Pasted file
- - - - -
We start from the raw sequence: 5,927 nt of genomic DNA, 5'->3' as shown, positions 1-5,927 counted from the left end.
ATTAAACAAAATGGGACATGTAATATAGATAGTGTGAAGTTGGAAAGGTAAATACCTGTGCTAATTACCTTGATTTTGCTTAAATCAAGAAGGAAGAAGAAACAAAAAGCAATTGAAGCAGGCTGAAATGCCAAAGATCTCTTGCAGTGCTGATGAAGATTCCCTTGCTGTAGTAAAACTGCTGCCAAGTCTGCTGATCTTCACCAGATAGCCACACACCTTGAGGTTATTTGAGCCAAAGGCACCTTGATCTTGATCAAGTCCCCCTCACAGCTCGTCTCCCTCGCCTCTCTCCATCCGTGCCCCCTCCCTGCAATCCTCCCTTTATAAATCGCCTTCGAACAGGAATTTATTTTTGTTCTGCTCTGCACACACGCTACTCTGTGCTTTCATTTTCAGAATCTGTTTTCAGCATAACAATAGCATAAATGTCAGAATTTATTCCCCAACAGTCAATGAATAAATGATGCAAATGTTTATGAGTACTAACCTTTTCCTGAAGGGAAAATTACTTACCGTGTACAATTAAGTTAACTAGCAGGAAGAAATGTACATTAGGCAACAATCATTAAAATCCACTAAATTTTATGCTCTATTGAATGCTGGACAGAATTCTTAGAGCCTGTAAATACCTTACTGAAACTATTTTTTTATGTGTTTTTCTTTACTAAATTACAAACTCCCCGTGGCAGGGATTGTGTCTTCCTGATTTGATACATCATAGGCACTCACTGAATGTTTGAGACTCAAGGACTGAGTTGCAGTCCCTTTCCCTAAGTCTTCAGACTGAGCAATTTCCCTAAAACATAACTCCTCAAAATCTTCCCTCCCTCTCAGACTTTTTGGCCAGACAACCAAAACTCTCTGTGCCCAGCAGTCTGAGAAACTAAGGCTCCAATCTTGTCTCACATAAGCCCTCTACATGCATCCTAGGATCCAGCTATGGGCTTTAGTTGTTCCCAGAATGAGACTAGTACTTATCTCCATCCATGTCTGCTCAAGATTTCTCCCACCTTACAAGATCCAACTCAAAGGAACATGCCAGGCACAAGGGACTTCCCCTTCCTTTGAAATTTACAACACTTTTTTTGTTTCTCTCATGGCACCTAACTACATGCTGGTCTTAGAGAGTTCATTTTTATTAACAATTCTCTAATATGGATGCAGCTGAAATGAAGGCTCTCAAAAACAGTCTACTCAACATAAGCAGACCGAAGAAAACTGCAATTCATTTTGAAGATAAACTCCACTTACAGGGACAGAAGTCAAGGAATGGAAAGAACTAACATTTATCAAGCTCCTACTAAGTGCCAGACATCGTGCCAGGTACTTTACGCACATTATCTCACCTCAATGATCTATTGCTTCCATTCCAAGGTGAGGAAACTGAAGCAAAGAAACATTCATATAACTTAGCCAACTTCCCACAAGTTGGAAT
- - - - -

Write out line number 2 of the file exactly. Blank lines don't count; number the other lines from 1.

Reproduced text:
ATTAAACAAAATGGGACATGTAATATAGATAGTGTGAAGTTGGAAAGGTAAATACCTGTGCTAATTACCTTGATTTTGCTTAAATCAAGAAGGAAGAAGAAACAAAAAGCAATTGAAGCAGGCTGAAATGCCAAAGATCTCTTGCAGTGCTGATGAAGATTCCCTTGCTGTAGTAAAACTGCTGCCAAGTCTGCTGATCTTCACCAGATAGCCACACACCTTGAGGTTATTTGAGCCAAAGGCACCTTGATCTTGATCAAGTCCCCCTCACAGCTCGTCTCCCTCGCCTCTCTCCATCCGTGCCCCCTCCCTGCAATCCTCCCTTTATAAATCGCCTTCGAACAGGAATTTATTTTTGTTCTGCTCTGCACACACGCTACTCTGTGCTTTCATTTTCAGAATCTGTTTTCAGCATAACAATAGCATAAATGTCAGAATTTATTCCCCAACAGTCAATGAATAAATGATGCAAATGTTTATGAGTACTAACCTTTTCCTGAAGGGAAAATTACTTACCGTGTACAATTAAGTTAACTAGCAGGAAGAAATGTACATTAGGCAACAATCATTAAAATCCACTAAATTTTATGCTCTATTGAATGCTGGACAGAATTCTTAGAGCCTGTAAATACCTTACTGAAACTATTTTTTTATGTGTTTTTCTTTACTAAATTACAAACTCCCCGTGGCAGGGATTGTGTCTTCCTGATTTGATACATCATAGGCACTCACTGAATGTTTGAGACTCAAGGACTGAGTTGCAGTCCCTTTCCCTAAGTCTTCAGACTGAGCAATTTCCCTAAAACATAACTCCTCAAAATCTTCCCTCCCTCTCAGACTTTTTGGCCAGACAACCAAAACTCTCTGTGCCCAGCAGTCTGAGAAACTAAGGCTCCAATCTTGTCTCACATAAGCCCTCTACATGCATCCTAGGATCCAGCTATGGGCTTTAGTTGTTCCCAGAATGAGACTAGTACTTATCTCCATCCATGTCTGCTCAAGATTTCTCCCACCTTACAAGATCCAACTCAAAGGAACATGCCAGGCACAAGGGACTTCCCCTTCCTTTGAAATTTACAACACTTTTTTTGTTTCTCTCATGGCACCTAACTACATGCTGGTCTTAGAGAGTTCATTTTTATTAACAATTCTCTAATATGGATGCAGCTGAAATGAAGGCTCTCAAAAACAGTCTACTCAACATAAGCAGACCGAAGAAAACTGCAATTCATTTTGAAGATAAACTCCACTTACAGGGACAGAAGTCAAGGAATGGAAAGAACTAACATTTATCAAGCTCCTACTAAGTGCCAGACATCGTGCCAGGTACTTTACGCACATTATCTCACCTCAATGATCTATTGCTTCCATTCCAAGGTGAGGAAACTGAAGCAAAGAAACATTCATATAACTTAGCCAACTTCCCACAAGTTGGAAT